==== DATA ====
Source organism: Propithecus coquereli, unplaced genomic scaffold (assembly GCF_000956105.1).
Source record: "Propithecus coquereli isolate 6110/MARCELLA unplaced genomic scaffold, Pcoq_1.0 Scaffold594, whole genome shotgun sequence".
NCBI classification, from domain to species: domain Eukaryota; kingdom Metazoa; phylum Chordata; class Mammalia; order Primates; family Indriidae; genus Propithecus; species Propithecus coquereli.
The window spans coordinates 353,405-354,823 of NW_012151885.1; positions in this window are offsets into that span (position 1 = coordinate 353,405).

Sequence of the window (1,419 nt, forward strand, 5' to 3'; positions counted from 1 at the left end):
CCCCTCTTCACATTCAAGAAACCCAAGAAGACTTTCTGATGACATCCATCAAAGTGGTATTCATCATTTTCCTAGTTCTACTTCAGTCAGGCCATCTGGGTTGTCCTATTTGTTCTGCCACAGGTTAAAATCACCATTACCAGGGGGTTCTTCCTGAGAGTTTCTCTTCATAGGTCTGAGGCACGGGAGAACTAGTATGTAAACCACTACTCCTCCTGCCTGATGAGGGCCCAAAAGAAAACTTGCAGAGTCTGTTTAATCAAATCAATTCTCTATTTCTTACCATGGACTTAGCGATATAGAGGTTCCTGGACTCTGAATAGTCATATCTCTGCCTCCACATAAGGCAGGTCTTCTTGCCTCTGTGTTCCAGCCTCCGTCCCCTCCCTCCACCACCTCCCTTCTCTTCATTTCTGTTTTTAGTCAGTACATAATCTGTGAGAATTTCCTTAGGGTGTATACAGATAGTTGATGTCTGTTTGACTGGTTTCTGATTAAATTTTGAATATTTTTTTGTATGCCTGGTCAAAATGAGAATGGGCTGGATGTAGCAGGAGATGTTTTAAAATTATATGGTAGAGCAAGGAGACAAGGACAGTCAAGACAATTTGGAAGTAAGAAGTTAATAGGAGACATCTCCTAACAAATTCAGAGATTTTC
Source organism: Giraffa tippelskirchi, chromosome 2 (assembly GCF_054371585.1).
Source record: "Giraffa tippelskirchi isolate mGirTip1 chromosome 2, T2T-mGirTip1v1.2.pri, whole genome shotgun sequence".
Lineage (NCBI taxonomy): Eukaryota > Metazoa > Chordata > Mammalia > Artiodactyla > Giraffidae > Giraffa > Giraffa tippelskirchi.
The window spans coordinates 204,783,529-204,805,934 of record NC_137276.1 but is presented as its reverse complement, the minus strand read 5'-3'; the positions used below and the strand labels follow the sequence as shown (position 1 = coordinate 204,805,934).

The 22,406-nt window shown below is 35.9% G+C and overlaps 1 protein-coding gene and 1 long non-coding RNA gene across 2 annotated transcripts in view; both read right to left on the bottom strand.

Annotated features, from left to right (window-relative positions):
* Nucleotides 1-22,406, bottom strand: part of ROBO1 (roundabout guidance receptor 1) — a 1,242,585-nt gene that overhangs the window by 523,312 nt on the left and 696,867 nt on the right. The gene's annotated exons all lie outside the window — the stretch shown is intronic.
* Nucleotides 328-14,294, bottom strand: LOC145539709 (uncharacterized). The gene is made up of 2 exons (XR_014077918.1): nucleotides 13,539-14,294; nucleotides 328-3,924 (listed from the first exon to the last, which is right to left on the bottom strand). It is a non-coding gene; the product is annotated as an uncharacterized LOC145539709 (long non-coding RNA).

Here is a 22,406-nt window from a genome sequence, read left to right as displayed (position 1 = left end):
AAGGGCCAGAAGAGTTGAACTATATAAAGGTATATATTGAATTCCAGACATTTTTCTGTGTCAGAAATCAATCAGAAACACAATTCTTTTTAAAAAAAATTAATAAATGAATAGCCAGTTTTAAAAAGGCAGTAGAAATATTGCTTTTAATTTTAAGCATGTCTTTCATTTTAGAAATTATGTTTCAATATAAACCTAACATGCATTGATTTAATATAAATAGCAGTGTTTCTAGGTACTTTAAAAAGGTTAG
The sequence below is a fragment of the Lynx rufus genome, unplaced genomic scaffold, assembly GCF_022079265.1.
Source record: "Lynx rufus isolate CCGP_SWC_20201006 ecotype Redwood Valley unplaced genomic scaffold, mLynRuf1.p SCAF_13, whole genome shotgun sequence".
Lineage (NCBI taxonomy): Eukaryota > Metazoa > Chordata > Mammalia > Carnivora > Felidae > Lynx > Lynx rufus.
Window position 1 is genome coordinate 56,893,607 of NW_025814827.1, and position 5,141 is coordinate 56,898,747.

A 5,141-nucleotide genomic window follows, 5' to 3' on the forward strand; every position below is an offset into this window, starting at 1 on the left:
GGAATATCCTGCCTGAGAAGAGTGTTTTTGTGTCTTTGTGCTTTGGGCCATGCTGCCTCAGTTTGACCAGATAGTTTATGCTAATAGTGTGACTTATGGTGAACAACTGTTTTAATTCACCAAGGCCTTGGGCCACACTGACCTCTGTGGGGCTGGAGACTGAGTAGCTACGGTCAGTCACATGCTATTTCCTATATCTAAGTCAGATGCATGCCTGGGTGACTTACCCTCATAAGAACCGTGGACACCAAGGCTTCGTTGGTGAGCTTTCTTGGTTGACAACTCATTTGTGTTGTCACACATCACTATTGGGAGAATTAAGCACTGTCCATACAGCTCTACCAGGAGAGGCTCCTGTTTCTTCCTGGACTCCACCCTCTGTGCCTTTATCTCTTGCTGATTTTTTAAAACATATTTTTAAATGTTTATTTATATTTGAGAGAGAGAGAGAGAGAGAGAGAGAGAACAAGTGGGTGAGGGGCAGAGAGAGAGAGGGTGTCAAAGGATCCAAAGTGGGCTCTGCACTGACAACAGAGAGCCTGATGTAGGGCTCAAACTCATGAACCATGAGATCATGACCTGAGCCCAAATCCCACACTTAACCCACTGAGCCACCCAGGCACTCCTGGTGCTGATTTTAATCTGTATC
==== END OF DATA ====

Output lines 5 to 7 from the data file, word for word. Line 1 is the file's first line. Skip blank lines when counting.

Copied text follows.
Sequence of the window (1,419 nt, forward strand, 5' to 3'; positions counted from 1 at the left end):
CCCCTCTTCACATTCAAGAAACCCAAGAAGACTTTCTGATGACATCCATCAAAGTGGTATTCATCATTTTCCTAGTTCTACTTCAGTCAGGCCATCTGGGTTGTCCTATTTGTTCTGCCACAGGTTAAAATCACCATTACCAGGGGGTTCTTCCTGAGAGTTTCTCTTCATAGGTCTGAGGCACGGGAGAACTAGTATGTAAACCACTACTCCTCCTGCCTGATGAGGGCCCAAAAGAAAACTTGCAGAGTCTGTTTAATCAAATCAATTCTCTATTTCTTACCATGGACTTAGCGATATAGAGGTTCCTGGACTCTGAATAGTCATATCTCTGCCTCCACATAAGGCAGGTCTTCTTGCCTCTGTGTTCCAGCCTCCGTCCCCTCCCTCCACCACCTCCCTTCTCTTCATTTCTGTTTTTAGTCAGTACATAATCTGTGAGAATTTCCTTAGGGTGTATACAGATAGTTGATGTCTGTTTGACTGGTTTCTGATTAAATTTTGAATATTTTTTTGTATGCCTGGTCAAAATGAGAATGGGCTGGATGTAGCAGGAGATGTTTTAAAATTATATGGTAGAGCAAGGAGACAAGGACAGTCAAGACAATTTGGAAGTAAGAAGTTAATAGGAGACATCTCCTAACAAATTCAGAGATTTTC
Source organism: Giraffa tippelskirchi, chromosome 2 (assembly GCF_054371585.1).